Here we are, at the big 1-0!
To celebrate our 10th birthday, we created an awesome print magazine, but the stories were too good not to bring them to life online.
Once upon a time... Wait, this isn’t that kind of story.
In the beginning... No, that doesn’t feel right either.
Here’s what you need to know.
Go back far enough, well 10 years to be precise, and you can distill WeTransfer down to two pretty smart people.
First there’s Bas. Bas has an agency called Oy, which means he has a lot of large design files to share. Back then, that meant either sending a hard copy of files across the country (or ocean) with a courier, or signing up to a convoluted content management system with an absurd amount of features and unnecessarily complex procedures.
"At the tender age of 13, Nalden started tinkering with websites. By 16 his eponymous blog Nalden.net was profitable."
Sick of the hassle disrupting his hustle, Bas set about building what he couldn’t find: a simple online service that could handle sending large files from A to B. But it couldn’t just be about the service, there had to be something more.
That’s where young Nalden comes in.
At the tender age of 13, Nalden started tinkering with websites. By 16 his eponymous blog Nalden.net was profitable. He knew everything there was to know about the emerging tech and design scenes and was a dab hand at making unique and exciting digital things.
But savvy as he was, Nalden had passion for the obvious. For big, bold visuals but also things he could talk about with his Dad.
Bas and Nalden soon joined forces and together they reduced the utility of sending files down to its absolute core. The result was an interface that broke the norm. A simple, safe, free file-sharing service that even their parents could use, meaning people could share their ideas effortlessly then get back to what they were doing.
And so in 2009, Oytransfer was born. (And then scrapped, and reborn as WeTransfer.)
Now, building a tech company from the ground up isn’t as easy as we might have made it sound. In fact things had to be rebuilt. Twice. And then there was the money. People weren’t giving a lot of it away for free.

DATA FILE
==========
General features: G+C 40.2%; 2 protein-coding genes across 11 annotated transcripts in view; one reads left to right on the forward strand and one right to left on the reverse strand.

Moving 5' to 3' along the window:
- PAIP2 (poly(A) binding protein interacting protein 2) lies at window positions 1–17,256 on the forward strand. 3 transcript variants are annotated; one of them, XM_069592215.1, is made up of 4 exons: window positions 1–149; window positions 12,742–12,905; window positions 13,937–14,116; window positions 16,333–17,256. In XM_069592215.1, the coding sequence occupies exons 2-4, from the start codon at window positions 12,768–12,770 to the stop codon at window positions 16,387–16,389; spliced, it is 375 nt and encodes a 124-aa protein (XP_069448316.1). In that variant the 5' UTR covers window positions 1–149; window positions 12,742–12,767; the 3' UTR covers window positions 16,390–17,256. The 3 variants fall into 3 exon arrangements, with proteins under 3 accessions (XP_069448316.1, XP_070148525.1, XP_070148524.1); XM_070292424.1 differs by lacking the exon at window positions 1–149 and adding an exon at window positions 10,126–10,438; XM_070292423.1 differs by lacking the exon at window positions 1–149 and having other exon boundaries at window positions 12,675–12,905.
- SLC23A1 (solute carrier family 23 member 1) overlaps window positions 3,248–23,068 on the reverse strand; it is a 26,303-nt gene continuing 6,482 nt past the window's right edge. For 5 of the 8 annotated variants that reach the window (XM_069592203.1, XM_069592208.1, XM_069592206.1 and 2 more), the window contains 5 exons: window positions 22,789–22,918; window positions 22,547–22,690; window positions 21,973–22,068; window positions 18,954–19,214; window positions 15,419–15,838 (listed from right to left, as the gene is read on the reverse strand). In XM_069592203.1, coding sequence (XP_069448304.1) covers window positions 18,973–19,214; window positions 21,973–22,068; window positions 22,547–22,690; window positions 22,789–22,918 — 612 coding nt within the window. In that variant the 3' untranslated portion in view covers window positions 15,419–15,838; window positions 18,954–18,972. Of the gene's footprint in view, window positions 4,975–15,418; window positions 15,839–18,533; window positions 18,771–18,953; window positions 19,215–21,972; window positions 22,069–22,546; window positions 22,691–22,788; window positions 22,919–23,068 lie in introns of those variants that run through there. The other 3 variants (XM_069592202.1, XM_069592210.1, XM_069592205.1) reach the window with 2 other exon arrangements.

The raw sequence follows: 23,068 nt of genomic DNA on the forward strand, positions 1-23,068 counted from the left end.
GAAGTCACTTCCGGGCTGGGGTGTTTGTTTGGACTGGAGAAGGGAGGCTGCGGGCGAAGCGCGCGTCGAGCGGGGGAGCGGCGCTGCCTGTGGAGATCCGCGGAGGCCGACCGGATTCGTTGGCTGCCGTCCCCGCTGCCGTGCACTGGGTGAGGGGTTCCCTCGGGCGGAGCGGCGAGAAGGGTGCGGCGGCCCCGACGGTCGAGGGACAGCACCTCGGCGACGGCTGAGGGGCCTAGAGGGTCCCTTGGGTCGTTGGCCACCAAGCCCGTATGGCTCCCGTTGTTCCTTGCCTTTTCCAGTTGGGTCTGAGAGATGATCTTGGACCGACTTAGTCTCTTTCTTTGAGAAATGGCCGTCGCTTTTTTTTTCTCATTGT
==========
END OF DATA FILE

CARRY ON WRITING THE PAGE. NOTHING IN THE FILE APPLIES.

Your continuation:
A steady income would keep our books rolling and also give us the freedom to grow and experiment as we wanted without the pressure of pleasing investors too early on. And so we took a left turn – albeit reluctantly – toward the world of advertising.
From the get-go, we decided our way of doing things would be different. We’d go against everything we knew (and hated) about the industry, and from the inside we’d learned a lot of sh*t.
"Casting aside big data, tracking and intrusion, we opted for respect. For our users, for creativity, and for the brands whose products we were selling."
This was a bold gesture. But by some mad stroke of luck (a word we hear humble folk often use to describe hard work) we got Nike on board to try our new model. The result? 10 years on and Nike is still one of our number one clients.
Being creatives at heart, we knew it couldn’t all be about the money. So even while our advertising model was still in its infancy, 30% of all inventory was donated to creative projects we admired.
At the time this was mostly helping out friends and friends of friends, but it quickly amassed into something much larger. In 2018 alone, we gave away more than five billion impressions to artists and causes we care about – including global campaigns to support gun reform, net neutrality and climate change.
In that time we’ve also grown from a simple file-sharing service to a whole set of creative tools to take care of other tricky parts of the creative process. There’s Paper to capture your ideas, Paste to communicate your ideas and Collect to, well, you can probably guess that one. We also launched WePresent, to tell creative stories and spark new ideas.
Once a modest handful of folk, today WeTransfer is made up of over 180 people with offices dotted across the globe.
Creativity remains the common thread in everything we do, inspiring our mission to get behind every great idea.
As for the next 10 years? We’ve got a pretty good feeling about those.
Words by Robyn Collinge, copywriter. Illustrations by Maria Medem.